After one week the expired 4°C stock culture should be discarded. These 4°C stock cultures are always between two and five passages removed from the received ACM reference strain.
Fresh Working Cultures
Quality assurance testing should always be performed from fresh 18 to 24 hours cultures. These can be prepared by subculturing from the 4°C stock cultures as required. These fresh working cultures will be at most six passages removed from the received ACM reference strain.
Many smaller laboratories do not have -70°C or liquid nitrogen storage capability. With the exception of Neisseria gonorrhoeae (see below) and anaerobes, it is permissible for these laboratories to maintain reference strain stock cultures at 4°C with successive weekly re‑passaging for a maximum of 30 weeks.
Fresh working subcultures for quality assurance testing may be made from the 4°C stock culture throughout the week, but these should be discarded after use and must not be used for the re‑passaging of 4°C stock culture).
After 30 weeks the laboratory must reacquire the reference organisms from an external ‑70°C or below storage facility.
Storage at 4°C will reduce bacterial metabolism and so will lessen, but not suspend, the probability of genetic change. Laboratories following this protocol need to be aware that this method is not optimal and they must be vigilant in monitoring the cultures for changes that may affect their reliability as reference organisms.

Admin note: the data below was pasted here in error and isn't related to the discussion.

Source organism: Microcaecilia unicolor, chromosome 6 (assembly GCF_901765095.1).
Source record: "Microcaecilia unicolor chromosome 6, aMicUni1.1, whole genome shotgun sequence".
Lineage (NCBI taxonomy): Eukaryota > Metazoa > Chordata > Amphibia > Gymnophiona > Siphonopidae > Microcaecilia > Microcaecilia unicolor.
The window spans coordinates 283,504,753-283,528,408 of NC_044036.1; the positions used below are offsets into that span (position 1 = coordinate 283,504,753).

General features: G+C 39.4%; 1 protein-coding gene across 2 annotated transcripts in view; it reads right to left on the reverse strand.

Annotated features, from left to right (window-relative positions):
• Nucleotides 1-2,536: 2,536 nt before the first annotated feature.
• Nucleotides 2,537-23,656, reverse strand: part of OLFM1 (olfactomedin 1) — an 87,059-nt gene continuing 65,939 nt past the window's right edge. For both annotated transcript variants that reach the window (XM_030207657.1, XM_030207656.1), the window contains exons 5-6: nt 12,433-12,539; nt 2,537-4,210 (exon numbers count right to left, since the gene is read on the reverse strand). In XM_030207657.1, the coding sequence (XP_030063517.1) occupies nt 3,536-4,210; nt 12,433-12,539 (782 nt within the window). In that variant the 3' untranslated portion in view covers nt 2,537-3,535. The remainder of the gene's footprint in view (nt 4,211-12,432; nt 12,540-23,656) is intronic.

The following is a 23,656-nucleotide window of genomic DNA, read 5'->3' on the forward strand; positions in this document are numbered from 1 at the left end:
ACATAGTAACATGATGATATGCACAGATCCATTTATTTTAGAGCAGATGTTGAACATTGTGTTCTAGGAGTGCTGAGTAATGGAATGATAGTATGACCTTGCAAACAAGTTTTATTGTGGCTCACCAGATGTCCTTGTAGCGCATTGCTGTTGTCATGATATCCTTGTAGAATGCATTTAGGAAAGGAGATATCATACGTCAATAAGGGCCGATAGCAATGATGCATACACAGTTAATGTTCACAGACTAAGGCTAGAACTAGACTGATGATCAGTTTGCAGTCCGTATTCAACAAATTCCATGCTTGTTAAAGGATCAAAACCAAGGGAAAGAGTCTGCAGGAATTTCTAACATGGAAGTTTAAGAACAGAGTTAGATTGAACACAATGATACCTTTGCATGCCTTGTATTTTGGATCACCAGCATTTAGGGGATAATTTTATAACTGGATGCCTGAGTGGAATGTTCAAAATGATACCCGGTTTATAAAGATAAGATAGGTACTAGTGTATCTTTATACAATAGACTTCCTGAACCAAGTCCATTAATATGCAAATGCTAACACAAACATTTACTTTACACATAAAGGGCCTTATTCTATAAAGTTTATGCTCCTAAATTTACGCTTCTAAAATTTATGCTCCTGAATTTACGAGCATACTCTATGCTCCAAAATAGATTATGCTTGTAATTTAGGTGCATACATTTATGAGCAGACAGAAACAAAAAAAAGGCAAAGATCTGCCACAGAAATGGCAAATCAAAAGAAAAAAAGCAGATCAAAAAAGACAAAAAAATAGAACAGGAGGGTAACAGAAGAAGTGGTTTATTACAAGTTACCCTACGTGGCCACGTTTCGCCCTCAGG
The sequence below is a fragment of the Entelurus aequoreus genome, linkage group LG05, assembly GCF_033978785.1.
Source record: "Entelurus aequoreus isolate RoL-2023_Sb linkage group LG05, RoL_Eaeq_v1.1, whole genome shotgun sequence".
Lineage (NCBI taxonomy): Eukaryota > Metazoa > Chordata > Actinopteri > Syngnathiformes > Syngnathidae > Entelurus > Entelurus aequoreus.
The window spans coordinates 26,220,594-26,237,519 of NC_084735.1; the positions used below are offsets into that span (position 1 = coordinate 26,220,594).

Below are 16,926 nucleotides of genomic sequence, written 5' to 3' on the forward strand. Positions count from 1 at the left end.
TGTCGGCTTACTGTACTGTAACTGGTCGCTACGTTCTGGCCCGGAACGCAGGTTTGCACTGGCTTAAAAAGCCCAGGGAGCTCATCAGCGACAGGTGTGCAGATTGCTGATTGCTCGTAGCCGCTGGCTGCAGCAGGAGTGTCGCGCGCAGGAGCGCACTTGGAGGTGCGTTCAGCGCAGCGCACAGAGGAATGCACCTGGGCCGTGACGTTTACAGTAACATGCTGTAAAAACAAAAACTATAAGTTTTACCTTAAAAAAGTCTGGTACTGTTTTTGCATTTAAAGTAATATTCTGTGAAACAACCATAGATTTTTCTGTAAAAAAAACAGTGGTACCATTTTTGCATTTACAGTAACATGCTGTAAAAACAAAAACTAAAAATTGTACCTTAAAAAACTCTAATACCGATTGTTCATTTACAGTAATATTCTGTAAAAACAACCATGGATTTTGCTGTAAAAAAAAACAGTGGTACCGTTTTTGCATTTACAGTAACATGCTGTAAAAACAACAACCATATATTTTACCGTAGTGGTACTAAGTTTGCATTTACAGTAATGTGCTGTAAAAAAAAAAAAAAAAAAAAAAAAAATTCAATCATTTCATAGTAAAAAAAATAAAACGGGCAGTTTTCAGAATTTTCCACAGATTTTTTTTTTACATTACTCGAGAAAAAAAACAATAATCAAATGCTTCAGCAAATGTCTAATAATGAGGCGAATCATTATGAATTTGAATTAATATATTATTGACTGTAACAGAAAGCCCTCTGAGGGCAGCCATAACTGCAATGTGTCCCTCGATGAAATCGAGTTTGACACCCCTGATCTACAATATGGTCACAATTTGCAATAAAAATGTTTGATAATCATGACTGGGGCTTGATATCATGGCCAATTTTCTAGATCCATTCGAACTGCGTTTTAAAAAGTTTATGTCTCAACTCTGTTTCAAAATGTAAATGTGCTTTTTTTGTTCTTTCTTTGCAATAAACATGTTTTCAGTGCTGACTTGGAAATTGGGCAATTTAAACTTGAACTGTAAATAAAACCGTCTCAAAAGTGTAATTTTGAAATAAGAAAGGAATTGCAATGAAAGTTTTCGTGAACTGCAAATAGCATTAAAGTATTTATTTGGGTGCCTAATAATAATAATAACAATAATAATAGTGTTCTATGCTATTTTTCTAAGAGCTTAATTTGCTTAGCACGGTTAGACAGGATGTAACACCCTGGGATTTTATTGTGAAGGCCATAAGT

Neisseria gonorrhoeae will not remain viable if stored at 4°C, but can be stored -70°C or below, as described above. The Neisseria Reference Laboratory (above) recommends that in the absence of -70°C storage facilities,Neisseria gonorrhoeae be stored on chocolate agar slopes under paraffin oil at 30 to 37°C for one month. Culture the received ACM strain onto a chocolate agar slope and incubate in CO2 at 35 to 36°C. After 24 hours incubation cover the slope with sterile paraffin oil and store at 30 to 36°C for one month. Fresh working subcultures for quality assurance testing can be made as required throughout the month.